For the first year of MACRA’s implementation, providers will have several options to choose from to avoid facing a negative payment adjustment. “During 2017, eligible physicians and other clinicians will have multiple options for participation. Choosing one of these options would ensure you do not receive a negative payment adjustment in 2019. These options and other supporting details will be described fully in the final rule,” said Acting Administrator Andy Slavitt in this CMS blog post.

The four options available to providers are:

  • Test the quality payment program: With this option, as long as providers submit some data to the quality payment program, including data from after January 1, 2017, they will avoid a negative payment adjustment. This first option is designed to ensure that provider systems are working and that they are prepared for broader participation in 2018 and 2019. Participants who choose this option would not be subject to any payment adjustment.
  • Participate for part of the calendar year: Providers may choose to submit quality payment program information for a reduced number of days. This means their first performance period could begin later than January 1, 2017, and their practice could still qualify for a small positive payment adjustment. For example, if they submit information for part of the calendar year for quality measures, how their practice uses technology and what improvement activities their practice is undertaking, they could qualify for a small positive payment adjustment. Providers could select from the list of quality measures and improvement activities available under the quality payment program. Participants who choose this option would receive a “small positive payment adjustment.”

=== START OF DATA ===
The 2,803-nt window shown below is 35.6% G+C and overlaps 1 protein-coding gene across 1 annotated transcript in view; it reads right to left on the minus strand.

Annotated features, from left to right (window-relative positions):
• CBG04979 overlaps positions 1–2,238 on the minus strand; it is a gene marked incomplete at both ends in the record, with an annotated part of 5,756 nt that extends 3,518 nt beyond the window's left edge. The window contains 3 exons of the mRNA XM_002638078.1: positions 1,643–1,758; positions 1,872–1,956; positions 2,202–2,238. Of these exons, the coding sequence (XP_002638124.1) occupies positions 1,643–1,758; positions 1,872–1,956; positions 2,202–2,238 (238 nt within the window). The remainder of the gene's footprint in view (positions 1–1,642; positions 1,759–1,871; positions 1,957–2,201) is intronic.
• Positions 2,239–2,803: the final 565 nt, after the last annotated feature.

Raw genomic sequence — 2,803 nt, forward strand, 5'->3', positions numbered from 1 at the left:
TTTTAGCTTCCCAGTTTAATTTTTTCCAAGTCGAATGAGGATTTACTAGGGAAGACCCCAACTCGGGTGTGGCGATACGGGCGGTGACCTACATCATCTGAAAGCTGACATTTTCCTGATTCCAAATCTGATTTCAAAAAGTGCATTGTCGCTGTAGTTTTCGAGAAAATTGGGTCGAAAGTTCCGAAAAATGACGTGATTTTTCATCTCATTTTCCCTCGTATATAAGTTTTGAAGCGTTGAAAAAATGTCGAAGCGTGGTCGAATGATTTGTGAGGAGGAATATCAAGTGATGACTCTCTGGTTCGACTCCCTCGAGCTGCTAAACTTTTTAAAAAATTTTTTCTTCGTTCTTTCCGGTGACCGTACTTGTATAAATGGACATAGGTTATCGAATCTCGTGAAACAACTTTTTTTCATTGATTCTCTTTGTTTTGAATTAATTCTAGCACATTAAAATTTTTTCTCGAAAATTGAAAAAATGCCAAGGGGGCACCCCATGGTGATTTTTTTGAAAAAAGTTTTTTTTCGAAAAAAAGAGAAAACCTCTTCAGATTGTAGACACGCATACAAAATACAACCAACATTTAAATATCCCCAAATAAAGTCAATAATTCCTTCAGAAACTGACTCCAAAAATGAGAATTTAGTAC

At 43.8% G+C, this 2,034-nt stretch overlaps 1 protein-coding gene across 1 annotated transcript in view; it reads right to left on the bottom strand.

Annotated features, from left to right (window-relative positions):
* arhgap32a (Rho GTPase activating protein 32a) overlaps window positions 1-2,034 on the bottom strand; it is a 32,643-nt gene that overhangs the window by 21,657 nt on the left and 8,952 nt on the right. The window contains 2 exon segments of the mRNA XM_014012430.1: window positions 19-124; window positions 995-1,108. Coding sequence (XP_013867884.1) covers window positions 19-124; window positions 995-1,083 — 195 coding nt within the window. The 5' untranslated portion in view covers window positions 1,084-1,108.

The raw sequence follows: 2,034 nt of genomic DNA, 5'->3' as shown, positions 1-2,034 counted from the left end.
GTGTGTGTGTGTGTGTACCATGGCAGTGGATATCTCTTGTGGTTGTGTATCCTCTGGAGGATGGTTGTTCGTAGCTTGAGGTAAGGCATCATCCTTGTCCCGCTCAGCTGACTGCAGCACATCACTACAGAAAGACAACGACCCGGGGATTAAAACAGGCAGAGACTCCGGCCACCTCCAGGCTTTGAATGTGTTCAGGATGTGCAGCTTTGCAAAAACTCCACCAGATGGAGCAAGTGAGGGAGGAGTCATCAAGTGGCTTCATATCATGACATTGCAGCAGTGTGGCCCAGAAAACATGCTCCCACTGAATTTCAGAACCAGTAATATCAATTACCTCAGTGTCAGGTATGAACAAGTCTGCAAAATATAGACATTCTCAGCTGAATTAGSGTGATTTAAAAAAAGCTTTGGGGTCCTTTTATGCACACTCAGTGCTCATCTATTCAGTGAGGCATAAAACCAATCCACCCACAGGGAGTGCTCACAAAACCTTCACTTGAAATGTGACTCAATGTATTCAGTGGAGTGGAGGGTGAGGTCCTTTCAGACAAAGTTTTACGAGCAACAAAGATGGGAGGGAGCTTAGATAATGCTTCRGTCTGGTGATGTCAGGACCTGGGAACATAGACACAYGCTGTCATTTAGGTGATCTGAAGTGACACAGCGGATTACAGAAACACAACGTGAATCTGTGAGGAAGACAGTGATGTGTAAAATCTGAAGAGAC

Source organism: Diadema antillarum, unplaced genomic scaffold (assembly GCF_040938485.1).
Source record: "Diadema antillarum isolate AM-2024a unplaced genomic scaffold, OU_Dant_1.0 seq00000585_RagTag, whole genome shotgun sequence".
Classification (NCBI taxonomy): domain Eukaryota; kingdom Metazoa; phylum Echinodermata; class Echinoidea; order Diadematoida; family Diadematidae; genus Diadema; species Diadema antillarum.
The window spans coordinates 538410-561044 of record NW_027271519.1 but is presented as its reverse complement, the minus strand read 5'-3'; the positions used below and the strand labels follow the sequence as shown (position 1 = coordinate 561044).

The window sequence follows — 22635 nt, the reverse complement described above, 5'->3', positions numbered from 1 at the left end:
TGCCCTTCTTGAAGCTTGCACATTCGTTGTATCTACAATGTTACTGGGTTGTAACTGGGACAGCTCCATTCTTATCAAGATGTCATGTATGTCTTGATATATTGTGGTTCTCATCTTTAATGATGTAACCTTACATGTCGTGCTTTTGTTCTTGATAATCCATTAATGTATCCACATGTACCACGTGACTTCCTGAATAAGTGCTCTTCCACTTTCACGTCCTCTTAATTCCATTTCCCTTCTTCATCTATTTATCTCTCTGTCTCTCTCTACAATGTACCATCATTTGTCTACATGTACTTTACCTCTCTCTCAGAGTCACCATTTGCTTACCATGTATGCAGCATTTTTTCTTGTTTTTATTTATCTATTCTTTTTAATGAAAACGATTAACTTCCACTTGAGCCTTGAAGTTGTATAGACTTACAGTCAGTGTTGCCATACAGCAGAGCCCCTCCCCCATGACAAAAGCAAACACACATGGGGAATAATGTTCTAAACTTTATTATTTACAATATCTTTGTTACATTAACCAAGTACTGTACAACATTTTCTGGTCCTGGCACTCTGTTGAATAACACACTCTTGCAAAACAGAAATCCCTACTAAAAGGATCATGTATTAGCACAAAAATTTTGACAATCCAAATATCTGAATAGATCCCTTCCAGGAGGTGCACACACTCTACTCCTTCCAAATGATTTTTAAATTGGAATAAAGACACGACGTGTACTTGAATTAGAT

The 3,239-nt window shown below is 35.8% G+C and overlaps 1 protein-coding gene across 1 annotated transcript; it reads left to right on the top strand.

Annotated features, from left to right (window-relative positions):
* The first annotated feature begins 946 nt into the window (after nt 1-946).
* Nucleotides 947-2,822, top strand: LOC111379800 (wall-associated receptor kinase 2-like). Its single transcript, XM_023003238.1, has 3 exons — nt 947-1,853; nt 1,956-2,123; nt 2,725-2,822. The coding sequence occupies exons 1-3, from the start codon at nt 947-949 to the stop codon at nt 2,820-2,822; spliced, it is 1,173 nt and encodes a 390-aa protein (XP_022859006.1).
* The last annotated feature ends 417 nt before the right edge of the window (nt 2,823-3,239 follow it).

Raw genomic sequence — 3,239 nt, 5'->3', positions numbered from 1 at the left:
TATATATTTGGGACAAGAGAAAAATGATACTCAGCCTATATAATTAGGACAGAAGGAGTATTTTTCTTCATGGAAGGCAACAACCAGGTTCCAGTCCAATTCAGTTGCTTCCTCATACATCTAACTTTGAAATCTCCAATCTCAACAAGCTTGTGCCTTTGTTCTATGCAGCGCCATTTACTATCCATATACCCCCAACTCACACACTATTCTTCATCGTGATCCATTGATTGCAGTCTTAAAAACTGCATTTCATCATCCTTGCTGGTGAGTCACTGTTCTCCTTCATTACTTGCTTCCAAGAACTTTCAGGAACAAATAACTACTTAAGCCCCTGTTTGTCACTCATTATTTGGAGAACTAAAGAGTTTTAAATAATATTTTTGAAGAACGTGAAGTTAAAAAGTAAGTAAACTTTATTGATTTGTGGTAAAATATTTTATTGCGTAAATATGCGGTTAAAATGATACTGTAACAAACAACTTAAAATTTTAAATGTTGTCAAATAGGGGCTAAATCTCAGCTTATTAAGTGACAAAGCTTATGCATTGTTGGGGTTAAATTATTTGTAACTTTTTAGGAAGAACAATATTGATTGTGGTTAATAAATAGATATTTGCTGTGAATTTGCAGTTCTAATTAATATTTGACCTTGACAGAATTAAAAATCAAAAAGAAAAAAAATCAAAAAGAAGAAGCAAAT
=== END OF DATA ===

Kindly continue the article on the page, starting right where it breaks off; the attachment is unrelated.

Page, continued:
• Participate for the full calendar year: Practices that are ready to go on January 1, 2017, may choose to submit quality payment program information for a full calendar year. This means their first performance period would begin on January 1, 2017. For example, if they submit information for the entire year on quality measures, how their practice uses technology and what improvement activities their practice is undertaking, they could qualify for a “modest positive payment adjustment.”
  • Participate in an advanced alternative payment model in 2017: Instead of reporting quality data and other information, the law allows providers to participate in the quality payment program by joining an advanced alternative payment model, such as Medicare Shared Savings Track 2 or 3 in 2017. If providers receive enough of their Medicare payments or see enough of their Medicare patients through the advanced alternative payment model in 2017, then they would qualify for a 5% incentive payment in 2019.

The ACR thanks CMS Acting Administrator Slavitt and HHS Secretary Burwell for listening to physicians and providing the flexibility needed for a successful launch of the new MACRA payment systems. The ACR will continue to provide guidance for its members as it analyzes options and discusses plans with CMS leaders.

 

Register for RISE

As rheumatologists prepare for MACRA, we encourage ACR members to sign up for and utilize the Rheumatology Informatics System for Effectiveness (RISE) Registry, a database developed and managed by the ACR. RISE is free to ACR members and has been designated a qualified clinical data registry (QCDR), meaning that rheumatology providers who wish to use RISE for MIPS reporting can do so automatically. Participation in RISE will be key to rheumatologists’ success in the MACRA era of payment reform. Learn more about RISE >